Metro Weekly

Beloved Bartender's Death Rocks Tracks Community

Ahead of April reunion, friends and patrons remember Jay Schmidt as the face of the legendary nightclub

For some Washington-area residents, Tracks, the iconic Navy Yard gay nightclub that closed its doors in 1999, is a venue that will be with them forever. Losing Jay Schmidt, however, may make that memory all the harder to hold.

A fixture of the club’s front bar, Schmidt greeted untold thousands to Tracks. His longtime friend and former Tracks coworker, Patrick Little, has taken on the sad responsibility of spreading the news among the Tracks community — news given him by Schmidt’s sister — that his friend died last fall of coronary disease. Little says he learned of Schmidt’s passing about two weeks ago.

Jay Schmidt

Jay Schmidt

(Photo by Patrick Little)

Schmidt, who began working at Tracks in 1984, would greet newcomers and chat them up, serving a side of sincerity and genuine kindness along with customers’ drinks, Little attests – as do dozens of Facebook posts paying tribute to Schmidt.

”The best way to describe Jay is a gentleman’s gentleman,” says Little. ”He was that steadfast bartender, entertaining, loyal and reliable. He genuinely cared about his customers and his close friends.

”At the time we worked together at Tracks, being gay, the only time you could fully express yourself was when you were at the bar, and Tracks was so big that you needed someone to hold your hand at times. Jay was that guy to many people.”

Schmidt, born and raised in Pottstown, Pa., graduated from Duke University, then went to work for a pipe-organ business. He worked at Tracks on Thursdays, Fridays and Saturdays as a bartender and manager until the club’s closing. After Tracks, Schmidt worked at Navy Yard’s Nation nightclub until 2006, then at Club Five. He also served as a bartender for Revolution, an alternative dance party in the D.C. area.

A fan of classical music, Schmidt was particularly interested in Anglican pipe-organ music. Little recalls accompanying Schmidt to Washington’s National Cathedral to listen to the pipe organ played there. Schmidt was also an avid reader who loved history, and would talk at length about various historical events. Little says these interests were obvious to anyone visiting Schmidt’s Dupont Circle apartment, where he maintained extensive collections of books and music.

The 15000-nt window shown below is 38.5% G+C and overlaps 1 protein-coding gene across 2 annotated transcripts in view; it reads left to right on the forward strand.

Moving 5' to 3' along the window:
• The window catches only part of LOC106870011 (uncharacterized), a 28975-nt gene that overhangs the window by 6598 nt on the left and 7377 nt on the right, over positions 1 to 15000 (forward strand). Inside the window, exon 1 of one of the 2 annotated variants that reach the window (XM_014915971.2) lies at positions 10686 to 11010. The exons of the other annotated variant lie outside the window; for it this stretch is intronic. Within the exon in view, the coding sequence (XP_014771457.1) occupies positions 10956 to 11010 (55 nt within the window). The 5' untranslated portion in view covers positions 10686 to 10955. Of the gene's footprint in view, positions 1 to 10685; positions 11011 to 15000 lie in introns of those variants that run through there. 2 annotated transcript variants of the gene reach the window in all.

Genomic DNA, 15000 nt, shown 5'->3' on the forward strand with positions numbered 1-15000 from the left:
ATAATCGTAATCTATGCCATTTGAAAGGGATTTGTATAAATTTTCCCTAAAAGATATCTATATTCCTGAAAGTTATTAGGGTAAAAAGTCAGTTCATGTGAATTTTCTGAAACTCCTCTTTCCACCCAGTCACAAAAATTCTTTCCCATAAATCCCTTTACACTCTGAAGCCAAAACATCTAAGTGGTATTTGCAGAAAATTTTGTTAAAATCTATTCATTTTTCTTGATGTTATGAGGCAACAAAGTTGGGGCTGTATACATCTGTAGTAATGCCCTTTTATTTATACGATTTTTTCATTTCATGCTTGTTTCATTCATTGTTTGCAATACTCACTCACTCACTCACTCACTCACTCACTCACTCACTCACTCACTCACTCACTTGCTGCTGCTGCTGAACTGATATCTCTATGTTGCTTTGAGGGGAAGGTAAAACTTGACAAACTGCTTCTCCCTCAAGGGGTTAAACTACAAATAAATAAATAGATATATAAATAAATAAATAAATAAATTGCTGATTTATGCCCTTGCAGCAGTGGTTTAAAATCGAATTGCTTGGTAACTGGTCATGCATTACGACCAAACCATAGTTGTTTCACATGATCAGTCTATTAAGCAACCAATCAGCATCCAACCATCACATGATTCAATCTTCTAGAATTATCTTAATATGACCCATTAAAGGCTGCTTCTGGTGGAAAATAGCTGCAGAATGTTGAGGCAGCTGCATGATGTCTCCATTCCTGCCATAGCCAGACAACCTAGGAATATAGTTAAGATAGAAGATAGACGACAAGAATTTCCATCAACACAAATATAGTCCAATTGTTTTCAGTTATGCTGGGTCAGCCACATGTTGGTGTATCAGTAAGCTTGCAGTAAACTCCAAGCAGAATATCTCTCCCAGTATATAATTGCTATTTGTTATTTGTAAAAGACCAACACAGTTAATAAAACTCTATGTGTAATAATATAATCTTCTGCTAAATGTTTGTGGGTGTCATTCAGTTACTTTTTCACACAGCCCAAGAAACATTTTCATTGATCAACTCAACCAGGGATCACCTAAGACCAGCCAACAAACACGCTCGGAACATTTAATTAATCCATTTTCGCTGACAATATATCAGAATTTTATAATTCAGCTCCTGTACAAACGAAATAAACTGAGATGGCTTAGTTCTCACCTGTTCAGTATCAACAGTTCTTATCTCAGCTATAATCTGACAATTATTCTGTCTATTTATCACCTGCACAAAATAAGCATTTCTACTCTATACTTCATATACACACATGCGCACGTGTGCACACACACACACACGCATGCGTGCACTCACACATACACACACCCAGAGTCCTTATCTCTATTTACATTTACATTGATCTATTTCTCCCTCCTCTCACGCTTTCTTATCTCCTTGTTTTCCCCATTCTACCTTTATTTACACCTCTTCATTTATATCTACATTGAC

”He could talk with anybody about anything,” says Little.

Robert Mendenhall, a longtime Tracks patron who knew Schmidt well, remembers Schmidt being ”as iconic to Tracks as Tracks was iconic to D.C.” Mendenhall describes a scene with Schmidt always being the face that welcomed him to Tracks, always the bartender who remembered his drink of choice.

”Jay Schmidt was such a nice man,” says Mendenhall. ”He had a special quality when he tended bar that most bartenders are missing now. What impressed me the most is he always greeted me whenever I would run into him outside of the club with a hug and a kiss, and a genuine interest in how you were doing.”

Posting to Facebook, Little has advised those mourning Schmidt’s passing that Schmidt’s sister is planning a memorial event for sometime in the spring, and that he’ll share those details once they become available. There is no doubt, however, with Schmidt being such a central figure in a large chapter of D.C. gay history, that the Tracks Reunion Weekend 2013 planned for April won’t be full of past patrons sharing memories.

”Jay was such an incredible man and loved by so many,” Little says. ”All of us that knew him will miss him dearly.”

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John Riley is the local news reporter for Metro Weekly. He can be reached at

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